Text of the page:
ST. MARTIN, Miss. (WLOX) - Students in the Jackson County School District who have been learning virtually will soon be back in the classroom.
The district’s Board of Education voted Monday night to bring all virtual students back to campus beginning Oct. 13, 2020, which is the first day of the second nine weeks.
“We have a serious crisis regarding the majority of our virtual students who are failing, and our teachers and school staff are burning out very quickly," said JCSD Superintendent Dr. John Strycker.
Strycker referenced recent data regarding the number of virtual students who are failing coursework for the first nine weeks.
That data indicates that more than half of the high school and middle school students enrolled in the district’s virtual learning program are failing one subject. The number of students failing was significantly lower for elementary students.
“This data is compelling evidence that our students need to be back in school,” Strycker said, noting that the district experienced a 37% decrease in student COVID-19 cases from August to September and that the numbers continue to drop.
Necessary adjustments and additional precautions have been put in place since the onset of COVID-19, said district officials.
Citing an outbreak at East Central Middle School where student cases went from 36 during the first five weeks of school down to zero cases over the last four weeks, the district said the interventions in place have proven effective.
At Monday’s school board meeting, Director of Curriculum and Administration, Dr. Penny Westfaul, presented a plan recommending that K-8 virtual students return to school the second nine weeks, and that high school students “phase-in” over the second semester. However, during the discussion, the school board members insisted that all students return to campus at the beginning of the second nine weeks.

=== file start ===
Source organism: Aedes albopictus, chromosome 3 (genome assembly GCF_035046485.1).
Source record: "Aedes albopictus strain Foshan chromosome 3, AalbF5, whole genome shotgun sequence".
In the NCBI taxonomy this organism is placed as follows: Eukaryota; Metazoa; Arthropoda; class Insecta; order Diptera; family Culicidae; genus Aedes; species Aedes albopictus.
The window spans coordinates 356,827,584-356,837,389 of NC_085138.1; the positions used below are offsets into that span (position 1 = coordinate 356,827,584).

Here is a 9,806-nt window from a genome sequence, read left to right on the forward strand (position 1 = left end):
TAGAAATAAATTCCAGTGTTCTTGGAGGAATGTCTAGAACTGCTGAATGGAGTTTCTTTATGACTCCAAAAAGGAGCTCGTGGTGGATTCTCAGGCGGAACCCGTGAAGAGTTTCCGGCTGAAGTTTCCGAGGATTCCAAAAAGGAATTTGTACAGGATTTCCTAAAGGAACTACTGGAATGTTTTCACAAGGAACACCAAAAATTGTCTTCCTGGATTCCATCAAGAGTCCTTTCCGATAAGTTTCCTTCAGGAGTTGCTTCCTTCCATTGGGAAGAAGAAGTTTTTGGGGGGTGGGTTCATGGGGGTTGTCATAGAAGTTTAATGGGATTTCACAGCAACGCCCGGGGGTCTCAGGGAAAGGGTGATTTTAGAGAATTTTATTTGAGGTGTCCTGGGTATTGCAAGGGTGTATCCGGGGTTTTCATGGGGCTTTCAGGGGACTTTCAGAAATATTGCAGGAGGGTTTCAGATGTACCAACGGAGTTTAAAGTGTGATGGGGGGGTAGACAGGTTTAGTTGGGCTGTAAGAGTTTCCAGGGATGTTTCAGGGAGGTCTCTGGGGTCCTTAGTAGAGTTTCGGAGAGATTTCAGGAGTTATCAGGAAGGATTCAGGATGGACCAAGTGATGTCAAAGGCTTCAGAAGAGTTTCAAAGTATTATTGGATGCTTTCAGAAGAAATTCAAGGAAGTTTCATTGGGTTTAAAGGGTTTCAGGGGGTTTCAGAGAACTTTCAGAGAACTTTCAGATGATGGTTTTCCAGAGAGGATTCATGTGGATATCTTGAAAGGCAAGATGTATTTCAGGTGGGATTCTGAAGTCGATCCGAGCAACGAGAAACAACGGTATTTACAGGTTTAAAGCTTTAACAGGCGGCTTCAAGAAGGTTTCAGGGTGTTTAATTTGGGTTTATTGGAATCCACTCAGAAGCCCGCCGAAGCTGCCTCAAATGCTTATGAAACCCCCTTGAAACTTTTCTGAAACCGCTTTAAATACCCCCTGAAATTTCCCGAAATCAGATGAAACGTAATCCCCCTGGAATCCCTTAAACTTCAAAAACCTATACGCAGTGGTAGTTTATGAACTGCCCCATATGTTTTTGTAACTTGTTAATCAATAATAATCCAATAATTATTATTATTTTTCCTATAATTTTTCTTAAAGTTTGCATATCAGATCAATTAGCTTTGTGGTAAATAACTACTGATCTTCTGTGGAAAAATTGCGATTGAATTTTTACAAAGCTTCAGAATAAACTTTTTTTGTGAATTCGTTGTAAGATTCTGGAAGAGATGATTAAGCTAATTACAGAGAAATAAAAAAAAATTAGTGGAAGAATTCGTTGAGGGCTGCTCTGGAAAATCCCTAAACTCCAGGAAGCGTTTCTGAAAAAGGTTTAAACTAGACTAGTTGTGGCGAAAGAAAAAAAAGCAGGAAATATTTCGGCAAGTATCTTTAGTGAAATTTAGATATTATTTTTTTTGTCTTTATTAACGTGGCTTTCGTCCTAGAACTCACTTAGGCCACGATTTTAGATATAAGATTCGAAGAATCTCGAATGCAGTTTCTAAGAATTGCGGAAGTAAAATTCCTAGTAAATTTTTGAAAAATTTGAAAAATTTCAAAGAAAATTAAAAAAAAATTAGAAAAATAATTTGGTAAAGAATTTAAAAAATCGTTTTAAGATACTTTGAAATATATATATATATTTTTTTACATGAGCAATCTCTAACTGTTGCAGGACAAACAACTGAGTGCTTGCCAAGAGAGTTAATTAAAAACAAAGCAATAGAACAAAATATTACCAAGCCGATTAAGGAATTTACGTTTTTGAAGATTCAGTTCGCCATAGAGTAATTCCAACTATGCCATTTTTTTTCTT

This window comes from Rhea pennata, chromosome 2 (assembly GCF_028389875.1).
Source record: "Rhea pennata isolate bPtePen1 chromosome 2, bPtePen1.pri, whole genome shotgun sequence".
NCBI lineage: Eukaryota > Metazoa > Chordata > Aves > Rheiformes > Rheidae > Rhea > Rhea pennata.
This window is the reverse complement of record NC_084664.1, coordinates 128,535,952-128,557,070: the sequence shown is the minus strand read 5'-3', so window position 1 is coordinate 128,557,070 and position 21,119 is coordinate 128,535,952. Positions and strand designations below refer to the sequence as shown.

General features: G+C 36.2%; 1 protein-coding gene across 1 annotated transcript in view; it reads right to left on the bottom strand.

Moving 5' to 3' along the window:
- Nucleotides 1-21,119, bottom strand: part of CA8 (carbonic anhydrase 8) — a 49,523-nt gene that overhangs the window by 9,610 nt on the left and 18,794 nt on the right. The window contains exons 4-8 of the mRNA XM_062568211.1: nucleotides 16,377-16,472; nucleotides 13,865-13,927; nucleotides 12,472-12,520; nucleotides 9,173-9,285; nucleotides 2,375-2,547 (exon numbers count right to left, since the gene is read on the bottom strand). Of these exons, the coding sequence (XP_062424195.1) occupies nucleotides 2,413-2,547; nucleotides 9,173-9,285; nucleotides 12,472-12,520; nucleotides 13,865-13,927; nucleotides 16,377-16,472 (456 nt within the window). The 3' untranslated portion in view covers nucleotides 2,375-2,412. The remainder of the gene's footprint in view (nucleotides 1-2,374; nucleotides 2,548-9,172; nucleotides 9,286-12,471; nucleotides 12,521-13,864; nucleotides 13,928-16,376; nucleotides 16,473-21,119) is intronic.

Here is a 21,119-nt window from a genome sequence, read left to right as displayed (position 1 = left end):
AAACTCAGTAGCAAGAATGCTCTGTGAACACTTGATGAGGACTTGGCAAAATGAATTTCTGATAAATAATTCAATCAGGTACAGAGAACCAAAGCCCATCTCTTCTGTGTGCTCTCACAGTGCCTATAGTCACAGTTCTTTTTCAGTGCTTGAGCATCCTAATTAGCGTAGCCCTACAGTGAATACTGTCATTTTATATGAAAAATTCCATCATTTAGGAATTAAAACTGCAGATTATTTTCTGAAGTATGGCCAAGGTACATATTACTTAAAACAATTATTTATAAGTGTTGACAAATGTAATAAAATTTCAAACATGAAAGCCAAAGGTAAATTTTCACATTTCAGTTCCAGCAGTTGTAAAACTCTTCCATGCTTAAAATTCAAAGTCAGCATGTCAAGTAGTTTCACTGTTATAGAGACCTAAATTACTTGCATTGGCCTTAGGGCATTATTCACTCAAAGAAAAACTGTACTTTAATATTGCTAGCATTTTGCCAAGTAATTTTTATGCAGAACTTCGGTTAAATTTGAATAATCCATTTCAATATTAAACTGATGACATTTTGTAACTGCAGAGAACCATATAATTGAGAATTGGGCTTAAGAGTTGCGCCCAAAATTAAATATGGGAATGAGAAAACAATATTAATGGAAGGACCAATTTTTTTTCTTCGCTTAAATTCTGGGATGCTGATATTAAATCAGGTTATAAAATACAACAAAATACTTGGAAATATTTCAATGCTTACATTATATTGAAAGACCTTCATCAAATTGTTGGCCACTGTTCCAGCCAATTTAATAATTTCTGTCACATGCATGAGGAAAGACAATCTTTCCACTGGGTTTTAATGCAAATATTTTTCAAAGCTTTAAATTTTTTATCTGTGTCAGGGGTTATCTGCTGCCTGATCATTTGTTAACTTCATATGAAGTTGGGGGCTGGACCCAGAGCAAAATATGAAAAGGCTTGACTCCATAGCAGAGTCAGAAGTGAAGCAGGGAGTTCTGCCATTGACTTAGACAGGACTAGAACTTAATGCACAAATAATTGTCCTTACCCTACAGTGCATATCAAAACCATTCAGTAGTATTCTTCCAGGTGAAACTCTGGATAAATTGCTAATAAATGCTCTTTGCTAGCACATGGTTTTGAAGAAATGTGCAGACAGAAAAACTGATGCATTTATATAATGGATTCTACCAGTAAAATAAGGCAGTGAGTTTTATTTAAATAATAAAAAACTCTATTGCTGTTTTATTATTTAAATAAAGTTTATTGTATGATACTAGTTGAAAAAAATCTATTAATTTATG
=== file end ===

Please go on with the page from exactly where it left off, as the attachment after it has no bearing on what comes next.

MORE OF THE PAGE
“Upon review of the data, each day a high school student is not in school seems to be a day they fall further behind in most cases,” said Board of Education President, Troy Frisbie. “Let’s get them back safely.”
Three JCSD teachers also gave sincere testimonies regarding the stress level that teachers and staff are feeling about the failure of students and the additional hours necessary to simultaneously teach students at home and at school.
“Over the past four weeks, I have had 10 students return from virtual learning," said St. Martin Middle School teacher Briley Richmond. "Of those 10 students, all 10 are behind when compared to those who have been in my classroom. Even those who have submitted completed work are behind.”
“We are especially grateful to Dr. Michael Cunningham, Interventional Cardiologist and Co-Director of the Structural Heart Program at Singing River Health System, for joining us in our Health Advisory Committee meeting," said Dr. Westfaul. "Dr. Cunningham feels that the danger of psychological damage to virtual learning students outweighs the potential negative effects from COVID-19 that they could face by returning to the traditional classroom setting. However, he agrees that there are certain circumstances for students that could still necessitate virtual learning.”
Dr. Westfaul then reviewed with the board members the specific list of medical exemptions that will still necessitate virtual learning for certain students. The list of conditions was developed by the district’s Health Advisory Committee.
However, a list of those conditions has not yet been provided.
“We realize that the transition back to school for virtual students will be challenging," said Dr. Strycker. "However, we truly care about our students and feel strongly that they need to be back in school. We will work closely with parents during this transition and will make provisions for the students who are returning who may be behind.”
If there are any questions or concerns regarding this press release, please contact Superintendent John Strycker at 228-283-3000.